Treadmill Titan Poised to Reap 1,800% Return on Zao Masterpiece
(Bloomberg) -- An abstract oil painting by Chinese-French master Zao Wou-ki could sell for 19 times more than its previous purchase price when the work goes on the block at Sotheby’s in Hong Kong on Sept. 30.
Taiwanese businessman Chang Qiu Dun, whose company makes treadmills and power tools, paid HK$18.05 million ($2.3 million) for the work, “Juin-Octobre 1985,” at a 2005 auction in Hong Kong, said people familiar with his collection. He kept the 10-meter-long (33 feet) triptych at a purpose-built space next to his factory in the industrial city of Taichung.
Sotheby’s declined to identify the seller and Chang didn’t respond to messages left at the Taiwan offices of his company, P&F Brother Industrial Corp.
If the work sells for the estimated value of HK$350 million ($44 million), it would be the most expensive 20th century Asian painting ever sold at auction, shattering the record of HK$203 million for a Zao work in November at Christie’s in Hong Kong.
Zao, who died in 2013 at age 92, painted the work in 1985 at the behest of his close friend and fellow Chinese emigre, architect I.M. Pei, who was building a commercial complex in Singapore called Raffles City. He spent the last 65 years of his life in France, drawing on both Chinese and European academic traditions, fusing them into his own distinctive abstract expressionist style.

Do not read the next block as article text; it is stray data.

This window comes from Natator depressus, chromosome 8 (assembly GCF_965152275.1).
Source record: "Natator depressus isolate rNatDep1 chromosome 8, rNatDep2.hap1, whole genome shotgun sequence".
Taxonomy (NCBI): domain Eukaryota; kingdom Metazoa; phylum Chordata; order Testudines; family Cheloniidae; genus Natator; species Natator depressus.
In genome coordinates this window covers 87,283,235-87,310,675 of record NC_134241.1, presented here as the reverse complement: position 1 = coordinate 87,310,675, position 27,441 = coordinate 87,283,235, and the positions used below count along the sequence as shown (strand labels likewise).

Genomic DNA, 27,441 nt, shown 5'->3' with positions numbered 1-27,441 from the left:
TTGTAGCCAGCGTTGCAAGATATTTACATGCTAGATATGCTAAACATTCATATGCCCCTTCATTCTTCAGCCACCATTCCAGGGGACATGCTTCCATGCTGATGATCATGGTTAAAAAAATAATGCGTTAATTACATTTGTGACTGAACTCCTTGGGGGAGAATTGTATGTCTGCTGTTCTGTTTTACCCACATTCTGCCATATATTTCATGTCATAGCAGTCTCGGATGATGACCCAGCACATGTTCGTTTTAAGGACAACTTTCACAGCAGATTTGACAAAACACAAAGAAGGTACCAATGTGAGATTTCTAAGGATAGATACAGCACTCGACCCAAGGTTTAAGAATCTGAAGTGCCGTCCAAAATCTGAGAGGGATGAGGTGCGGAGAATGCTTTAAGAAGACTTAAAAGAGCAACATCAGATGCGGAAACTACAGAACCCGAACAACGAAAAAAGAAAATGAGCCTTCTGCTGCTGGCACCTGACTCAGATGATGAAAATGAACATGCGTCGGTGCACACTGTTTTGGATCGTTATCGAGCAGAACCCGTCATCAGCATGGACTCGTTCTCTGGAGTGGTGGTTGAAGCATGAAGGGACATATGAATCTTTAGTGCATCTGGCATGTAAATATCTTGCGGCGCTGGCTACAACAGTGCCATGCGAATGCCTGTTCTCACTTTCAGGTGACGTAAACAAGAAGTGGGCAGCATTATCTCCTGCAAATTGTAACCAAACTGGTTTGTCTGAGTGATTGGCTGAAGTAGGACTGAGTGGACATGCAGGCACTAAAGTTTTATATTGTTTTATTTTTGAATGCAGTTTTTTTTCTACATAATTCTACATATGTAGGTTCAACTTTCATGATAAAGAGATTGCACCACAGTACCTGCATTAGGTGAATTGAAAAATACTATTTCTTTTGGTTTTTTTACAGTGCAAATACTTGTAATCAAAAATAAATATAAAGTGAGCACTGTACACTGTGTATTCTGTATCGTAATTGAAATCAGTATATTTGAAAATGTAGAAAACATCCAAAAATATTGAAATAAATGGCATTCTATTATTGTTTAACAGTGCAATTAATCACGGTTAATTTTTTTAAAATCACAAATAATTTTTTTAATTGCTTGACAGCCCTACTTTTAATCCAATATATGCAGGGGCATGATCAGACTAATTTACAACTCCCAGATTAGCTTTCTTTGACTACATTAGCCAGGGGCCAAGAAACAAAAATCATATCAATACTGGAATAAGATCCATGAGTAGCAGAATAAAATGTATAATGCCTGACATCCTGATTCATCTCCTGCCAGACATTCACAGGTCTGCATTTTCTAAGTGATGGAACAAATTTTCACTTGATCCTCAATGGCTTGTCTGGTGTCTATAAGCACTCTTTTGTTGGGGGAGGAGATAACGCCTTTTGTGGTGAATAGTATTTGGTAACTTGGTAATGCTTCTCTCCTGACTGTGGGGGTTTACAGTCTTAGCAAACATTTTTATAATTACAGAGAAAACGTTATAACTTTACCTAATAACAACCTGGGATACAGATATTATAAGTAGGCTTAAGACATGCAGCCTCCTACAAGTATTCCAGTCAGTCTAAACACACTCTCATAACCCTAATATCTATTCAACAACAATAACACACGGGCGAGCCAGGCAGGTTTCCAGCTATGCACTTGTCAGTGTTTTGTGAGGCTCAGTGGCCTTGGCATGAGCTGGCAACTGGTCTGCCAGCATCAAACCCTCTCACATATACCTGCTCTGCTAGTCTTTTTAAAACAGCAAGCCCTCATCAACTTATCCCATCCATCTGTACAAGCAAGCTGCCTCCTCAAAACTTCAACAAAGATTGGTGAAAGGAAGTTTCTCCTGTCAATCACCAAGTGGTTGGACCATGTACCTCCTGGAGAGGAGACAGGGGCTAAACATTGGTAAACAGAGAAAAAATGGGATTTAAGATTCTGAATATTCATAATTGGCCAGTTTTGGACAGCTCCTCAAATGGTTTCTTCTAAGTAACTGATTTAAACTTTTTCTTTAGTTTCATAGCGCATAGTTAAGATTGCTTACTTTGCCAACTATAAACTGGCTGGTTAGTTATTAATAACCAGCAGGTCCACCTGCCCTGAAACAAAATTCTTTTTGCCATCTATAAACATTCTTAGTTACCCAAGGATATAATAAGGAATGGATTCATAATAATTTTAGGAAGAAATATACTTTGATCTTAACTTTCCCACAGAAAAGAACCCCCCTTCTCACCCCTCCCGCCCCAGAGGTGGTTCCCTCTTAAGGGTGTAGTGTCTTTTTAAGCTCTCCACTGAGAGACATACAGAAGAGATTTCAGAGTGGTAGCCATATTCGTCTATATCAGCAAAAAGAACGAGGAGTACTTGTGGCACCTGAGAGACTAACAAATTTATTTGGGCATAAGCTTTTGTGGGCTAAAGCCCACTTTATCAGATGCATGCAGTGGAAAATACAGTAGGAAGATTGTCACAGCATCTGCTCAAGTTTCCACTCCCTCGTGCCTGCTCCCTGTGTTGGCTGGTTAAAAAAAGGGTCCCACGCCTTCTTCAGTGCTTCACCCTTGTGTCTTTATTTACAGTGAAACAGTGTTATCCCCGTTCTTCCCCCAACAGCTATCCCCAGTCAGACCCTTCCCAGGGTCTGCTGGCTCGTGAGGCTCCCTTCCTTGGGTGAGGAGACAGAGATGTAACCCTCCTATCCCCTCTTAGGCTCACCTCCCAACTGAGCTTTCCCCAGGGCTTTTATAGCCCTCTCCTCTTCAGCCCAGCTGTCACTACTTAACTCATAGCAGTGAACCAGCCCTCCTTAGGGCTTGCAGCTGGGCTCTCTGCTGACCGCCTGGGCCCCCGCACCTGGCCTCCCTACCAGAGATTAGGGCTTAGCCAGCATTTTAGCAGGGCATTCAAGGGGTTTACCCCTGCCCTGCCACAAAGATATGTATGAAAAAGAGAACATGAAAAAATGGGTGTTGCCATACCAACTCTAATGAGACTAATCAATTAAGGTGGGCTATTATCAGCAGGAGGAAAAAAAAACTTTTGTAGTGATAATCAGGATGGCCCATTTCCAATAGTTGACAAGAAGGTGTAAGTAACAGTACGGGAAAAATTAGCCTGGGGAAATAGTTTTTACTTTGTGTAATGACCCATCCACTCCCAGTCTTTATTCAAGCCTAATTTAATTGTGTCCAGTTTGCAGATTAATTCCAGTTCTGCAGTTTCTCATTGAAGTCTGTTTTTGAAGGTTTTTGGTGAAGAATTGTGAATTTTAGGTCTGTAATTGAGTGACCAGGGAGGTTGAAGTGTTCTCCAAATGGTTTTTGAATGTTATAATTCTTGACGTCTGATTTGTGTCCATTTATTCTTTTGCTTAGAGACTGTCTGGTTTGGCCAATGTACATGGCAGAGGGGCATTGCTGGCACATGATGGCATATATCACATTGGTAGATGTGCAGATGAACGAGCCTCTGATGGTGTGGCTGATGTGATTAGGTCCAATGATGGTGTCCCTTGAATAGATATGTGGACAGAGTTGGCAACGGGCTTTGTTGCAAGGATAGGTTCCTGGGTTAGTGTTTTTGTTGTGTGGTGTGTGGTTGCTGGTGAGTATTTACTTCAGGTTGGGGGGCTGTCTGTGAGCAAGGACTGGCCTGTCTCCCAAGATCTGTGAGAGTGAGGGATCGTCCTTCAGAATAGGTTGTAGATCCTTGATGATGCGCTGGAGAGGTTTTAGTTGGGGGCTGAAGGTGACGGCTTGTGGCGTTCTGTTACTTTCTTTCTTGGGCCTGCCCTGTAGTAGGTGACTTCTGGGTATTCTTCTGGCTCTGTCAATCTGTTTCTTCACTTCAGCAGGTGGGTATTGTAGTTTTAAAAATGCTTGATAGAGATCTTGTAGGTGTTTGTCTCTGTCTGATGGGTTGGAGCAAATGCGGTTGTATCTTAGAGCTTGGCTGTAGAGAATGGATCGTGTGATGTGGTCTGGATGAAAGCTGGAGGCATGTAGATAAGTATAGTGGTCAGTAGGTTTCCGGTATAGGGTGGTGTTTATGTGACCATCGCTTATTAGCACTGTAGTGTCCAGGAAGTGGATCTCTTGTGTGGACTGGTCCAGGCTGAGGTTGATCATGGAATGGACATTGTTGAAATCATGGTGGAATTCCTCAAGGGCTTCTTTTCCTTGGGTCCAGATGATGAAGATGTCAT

Pascal de Sarthe, a Hong Kong-based dealer who has been selling Zao works for 35 years, said the monumental painting, Zao’s largest composition, could draw bids from buyers in Taiwan, China, Singapore, Indonesia and the U.S., as the artist has a strong international collector base.
"We are seeing the gap closing between U.S. post-war masters like Mark Rothko, Pollock and de Kooning and their counterparts from China," de Sarthe said. "I would not be surprised if the work went for $45 million."
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